Unlike most high-value sports cars seen on the track, at concours or auction, this car doesn’t boast a better-than-new respray. It has no paint at all
Chassis 2401 occupies a place of distinction in the evolution of Maserati sports racing cars, as it was the first 200S chassis produced, the works development car for the series and a member of the factory racing team. As the first of the line, the Maserati factory was entirely responsible for its construction, making this car a rarity amongst the various 200S models. Chassis 2401 was so far ahead of regular 200S production, that upon its debut in May 1955, it wore coachwork unmistakable from the preceding 150S.
Beneath the skin, however, it was clear that much had changed. Maserati finally issued the Foglio di Montaggio for 2401 on April 26, 1956, only three days before the Mille Miglia. 2401 proved luckless, eventually succumbing to brake troubles caused by a downpour. In the following month Maserati made the most radical changes yet to their factory development car. Chassis 2401 received the sleek and beautiful long-nose bodywork that immediately differentiated it from its early configuration, and it was left unpainted.
In May 1956, Cesare Perdisa tested the new and improved 2401 at Monza, ushering in a new era of racing success for Maserati’s 200S. Famed French Maserati team driver Jean Behra was enlisted to pilot the 200S at the Grand Prix di Bari on the Adriatic coast. His talent helped him to capture an overall victory and record the fastest lap of the race.
After Bari, the 200S made a journey into Germany to compete on the legendary Nürburgring – to many, the supreme test of a sports car. On August 1, Stirling Moss piloted the bare aluminum 200S, fitted with a 1.5-liter engine, to a 2nd place finish behind Herrmann’s 550A in the Rheinland Cup sports car race. During the battle for first, Moss managed to establish the fastest lap of the race at 10 minutes, 13.3 seconds, and in so doing, proved that the 200S was a match for the best that Germany had to offer.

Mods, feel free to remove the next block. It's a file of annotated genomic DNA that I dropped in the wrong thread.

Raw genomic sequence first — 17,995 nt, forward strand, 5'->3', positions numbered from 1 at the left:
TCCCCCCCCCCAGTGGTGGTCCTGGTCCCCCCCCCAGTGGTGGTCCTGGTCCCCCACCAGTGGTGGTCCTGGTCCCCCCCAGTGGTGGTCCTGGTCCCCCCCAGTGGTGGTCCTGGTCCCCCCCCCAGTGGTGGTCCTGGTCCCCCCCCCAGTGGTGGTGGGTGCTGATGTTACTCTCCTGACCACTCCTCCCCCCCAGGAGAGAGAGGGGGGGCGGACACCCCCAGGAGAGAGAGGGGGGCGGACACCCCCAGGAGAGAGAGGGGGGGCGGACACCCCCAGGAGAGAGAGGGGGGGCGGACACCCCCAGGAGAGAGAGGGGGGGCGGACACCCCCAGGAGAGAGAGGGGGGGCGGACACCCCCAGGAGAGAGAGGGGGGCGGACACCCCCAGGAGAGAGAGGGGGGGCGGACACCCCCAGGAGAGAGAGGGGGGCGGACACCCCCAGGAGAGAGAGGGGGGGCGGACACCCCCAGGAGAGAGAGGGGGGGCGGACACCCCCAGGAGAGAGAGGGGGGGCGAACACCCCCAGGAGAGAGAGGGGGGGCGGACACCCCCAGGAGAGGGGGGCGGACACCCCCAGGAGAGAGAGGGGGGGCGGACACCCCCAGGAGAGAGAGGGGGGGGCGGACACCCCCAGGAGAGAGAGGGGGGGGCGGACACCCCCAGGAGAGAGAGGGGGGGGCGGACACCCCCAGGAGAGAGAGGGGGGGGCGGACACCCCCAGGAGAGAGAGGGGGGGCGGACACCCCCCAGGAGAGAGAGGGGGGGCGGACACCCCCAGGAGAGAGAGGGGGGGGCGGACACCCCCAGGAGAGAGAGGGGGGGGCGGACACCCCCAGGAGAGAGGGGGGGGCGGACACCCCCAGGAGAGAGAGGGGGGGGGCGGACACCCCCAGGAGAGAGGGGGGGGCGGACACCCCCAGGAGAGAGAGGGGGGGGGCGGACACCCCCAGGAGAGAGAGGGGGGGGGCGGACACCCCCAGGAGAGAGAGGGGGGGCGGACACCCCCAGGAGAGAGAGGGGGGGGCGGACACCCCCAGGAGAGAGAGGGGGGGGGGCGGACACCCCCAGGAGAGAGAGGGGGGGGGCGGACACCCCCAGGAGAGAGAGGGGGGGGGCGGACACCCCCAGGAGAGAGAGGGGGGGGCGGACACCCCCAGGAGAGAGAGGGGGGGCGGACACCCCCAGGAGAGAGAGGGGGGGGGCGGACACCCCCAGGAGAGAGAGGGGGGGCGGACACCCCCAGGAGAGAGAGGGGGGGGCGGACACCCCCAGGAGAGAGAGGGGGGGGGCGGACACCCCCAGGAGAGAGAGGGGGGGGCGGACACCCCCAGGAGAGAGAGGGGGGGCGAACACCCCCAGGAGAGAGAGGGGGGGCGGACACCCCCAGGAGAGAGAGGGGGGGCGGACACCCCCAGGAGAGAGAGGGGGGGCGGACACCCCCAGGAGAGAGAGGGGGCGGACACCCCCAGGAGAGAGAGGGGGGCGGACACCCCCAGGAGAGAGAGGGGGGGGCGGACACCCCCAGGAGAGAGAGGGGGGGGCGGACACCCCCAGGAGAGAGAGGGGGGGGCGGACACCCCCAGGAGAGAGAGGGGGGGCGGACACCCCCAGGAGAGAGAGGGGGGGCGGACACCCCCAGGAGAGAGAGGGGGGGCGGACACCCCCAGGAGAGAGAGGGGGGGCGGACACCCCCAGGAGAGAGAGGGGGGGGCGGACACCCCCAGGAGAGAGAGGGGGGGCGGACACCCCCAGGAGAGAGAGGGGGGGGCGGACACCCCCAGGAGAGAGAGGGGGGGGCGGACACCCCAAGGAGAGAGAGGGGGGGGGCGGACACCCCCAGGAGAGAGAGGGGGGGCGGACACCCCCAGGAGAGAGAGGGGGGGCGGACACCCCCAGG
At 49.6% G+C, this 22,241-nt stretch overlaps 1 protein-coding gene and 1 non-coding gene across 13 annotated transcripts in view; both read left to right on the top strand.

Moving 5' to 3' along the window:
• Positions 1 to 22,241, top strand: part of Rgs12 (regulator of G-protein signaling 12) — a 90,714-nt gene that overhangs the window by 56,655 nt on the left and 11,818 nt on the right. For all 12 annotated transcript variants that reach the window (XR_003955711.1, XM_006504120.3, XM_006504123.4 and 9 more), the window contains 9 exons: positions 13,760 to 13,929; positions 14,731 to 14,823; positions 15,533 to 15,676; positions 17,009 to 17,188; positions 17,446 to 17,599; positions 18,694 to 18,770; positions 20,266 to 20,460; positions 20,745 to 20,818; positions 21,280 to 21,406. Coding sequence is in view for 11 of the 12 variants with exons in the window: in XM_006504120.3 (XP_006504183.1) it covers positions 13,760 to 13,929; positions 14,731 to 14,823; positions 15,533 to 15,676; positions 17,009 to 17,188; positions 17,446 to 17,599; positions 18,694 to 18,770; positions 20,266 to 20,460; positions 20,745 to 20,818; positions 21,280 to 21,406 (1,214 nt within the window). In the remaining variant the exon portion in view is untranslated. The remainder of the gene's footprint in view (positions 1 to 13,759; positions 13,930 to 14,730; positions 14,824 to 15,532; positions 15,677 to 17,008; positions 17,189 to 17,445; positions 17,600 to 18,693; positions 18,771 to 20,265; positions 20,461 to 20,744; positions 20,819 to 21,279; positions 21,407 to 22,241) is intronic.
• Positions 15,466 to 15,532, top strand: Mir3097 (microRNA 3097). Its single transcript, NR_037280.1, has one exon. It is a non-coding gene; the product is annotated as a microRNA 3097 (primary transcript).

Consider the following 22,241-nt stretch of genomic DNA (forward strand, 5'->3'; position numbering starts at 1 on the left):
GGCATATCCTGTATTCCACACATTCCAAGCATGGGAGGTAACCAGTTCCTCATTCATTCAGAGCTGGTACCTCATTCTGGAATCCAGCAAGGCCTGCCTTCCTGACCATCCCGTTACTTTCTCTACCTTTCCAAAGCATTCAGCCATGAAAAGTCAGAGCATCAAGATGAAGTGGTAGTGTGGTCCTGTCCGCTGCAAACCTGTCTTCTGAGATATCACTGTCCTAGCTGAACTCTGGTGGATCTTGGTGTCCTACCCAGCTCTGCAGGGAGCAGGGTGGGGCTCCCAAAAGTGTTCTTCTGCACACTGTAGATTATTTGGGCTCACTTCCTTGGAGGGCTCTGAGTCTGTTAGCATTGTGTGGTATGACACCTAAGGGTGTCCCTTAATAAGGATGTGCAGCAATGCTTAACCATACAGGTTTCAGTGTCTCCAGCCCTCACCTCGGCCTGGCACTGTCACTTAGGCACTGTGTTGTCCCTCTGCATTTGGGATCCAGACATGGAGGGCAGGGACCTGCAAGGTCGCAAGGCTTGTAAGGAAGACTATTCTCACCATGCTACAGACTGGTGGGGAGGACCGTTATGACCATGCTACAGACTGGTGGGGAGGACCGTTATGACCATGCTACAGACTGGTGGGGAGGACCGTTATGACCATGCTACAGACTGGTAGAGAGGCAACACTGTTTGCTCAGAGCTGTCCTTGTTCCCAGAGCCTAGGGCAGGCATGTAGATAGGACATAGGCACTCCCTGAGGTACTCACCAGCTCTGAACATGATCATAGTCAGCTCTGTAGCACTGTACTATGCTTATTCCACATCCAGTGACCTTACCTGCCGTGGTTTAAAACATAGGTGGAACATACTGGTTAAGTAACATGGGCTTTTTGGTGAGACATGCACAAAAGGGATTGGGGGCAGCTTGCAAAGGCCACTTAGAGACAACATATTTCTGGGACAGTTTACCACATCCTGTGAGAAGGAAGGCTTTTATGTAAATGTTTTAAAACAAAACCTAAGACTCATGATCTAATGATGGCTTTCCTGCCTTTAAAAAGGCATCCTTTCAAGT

The next month, 2401 was again returned to Modena, completing the final stage of its progress towards becoming a 200SI. SI stood for Sport Internazionale in recognition of its compliance with the new FIA mandates.
Chassis 2401 immediately became the subject of Maserati literature, including the factory’s sales brochure and specification sheets. Shortly after the Grand Prix of Caracas in Venezuela, the Maserati factory sold 2401, by then fully developed and race-proven, to Venezuelan privateer Ettore Chimeri. The car spent time with several owners until 1979, when it was sold to Nobuo Harada of Japan and displayed as a prized trophy for some 22 years in the Kawaguchiko Motor Museum.
It wasn’t until 2001 that 2401 finally became available, and it subsequently sold to Dr. Wolf Zweifler, a noted German Maserati collector who returned the car to its former competition glory. In the years that followed, the 200SI could be seen competing at events such as Modena Cento Ore, the Le Mans Classic, the Ferrari Maserati Historic Challenge at Nürburgring and Monza, as well as a number of Mille Miglia Storicas. During that period, the paint on 2401 was carefully removed, exposing the beautiful, highly original alloy bodywork and returning the car to its 1956 Nürburgring livery.